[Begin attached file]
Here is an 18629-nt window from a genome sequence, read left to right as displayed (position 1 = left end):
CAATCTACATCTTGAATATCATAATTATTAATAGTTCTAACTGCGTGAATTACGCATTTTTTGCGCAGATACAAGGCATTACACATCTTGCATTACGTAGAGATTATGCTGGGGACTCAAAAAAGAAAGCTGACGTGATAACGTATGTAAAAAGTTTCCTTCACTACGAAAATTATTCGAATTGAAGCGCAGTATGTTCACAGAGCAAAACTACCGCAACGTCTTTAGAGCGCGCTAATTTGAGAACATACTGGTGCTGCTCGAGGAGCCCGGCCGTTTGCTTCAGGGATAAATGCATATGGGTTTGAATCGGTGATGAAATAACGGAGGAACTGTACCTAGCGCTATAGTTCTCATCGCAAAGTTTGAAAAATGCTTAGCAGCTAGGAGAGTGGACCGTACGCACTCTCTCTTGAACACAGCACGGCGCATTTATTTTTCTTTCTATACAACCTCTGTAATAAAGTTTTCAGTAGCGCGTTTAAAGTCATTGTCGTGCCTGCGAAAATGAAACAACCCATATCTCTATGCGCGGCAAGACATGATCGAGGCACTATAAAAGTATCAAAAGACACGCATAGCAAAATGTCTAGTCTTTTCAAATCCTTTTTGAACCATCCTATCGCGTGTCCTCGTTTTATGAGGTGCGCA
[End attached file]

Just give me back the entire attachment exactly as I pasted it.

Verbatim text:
Here is an 18629-nt window from a genome sequence, read left to right as displayed (position 1 = left end):
CAATCTACATCTTGAATATCATAATTATTAATAGTTCTAACTGCGTGAATTACGCATTTTTTGCGCAGATACAAGGCATTACACATCTTGCATTACGTAGAGATTATGCTGGGGACTCAAAAAAGAAAGCTGACGTGATAACGTATGTAAAAAGTTTCCTTCACTACGAAAATTATTCGAATTGAAGCGCAGTATGTTCACAGAGCAAAACTACCGCAACGTCTTTAGAGCGCGCTAATTTGAGAACATACTGGTGCTGCTCGAGGAGCCCGGCCGTTTGCTTCAGGGATAAATGCATATGGGTTTGAATCGGTGATGAAATAACGGAGGAACTGTACCTAGCGCTATAGTTCTCATCGCAAAGTTTGAAAAATGCTTAGCAGCTAGGAGAGTGGACCGTACGCACTCTCTCTTGAACACAGCACGGCGCATTTATTTTTCTTTCTATACAACCTCTGTAATAAAGTTTTCAGTAGCGCGTTTAAAGTCATTGTCGTGCCTGCGAAAATGAAACAACCCATATCTCTATGCGCGGCAAGACATGATCGAGGCACTATAAAAGTATCAAAAGACACGCATAGCAAAATGTCTAGTCTTTTCAAATCCTTTTTGAACCATCCTATCGCGTGTCCTCGTTTTATGAGGTGCGCA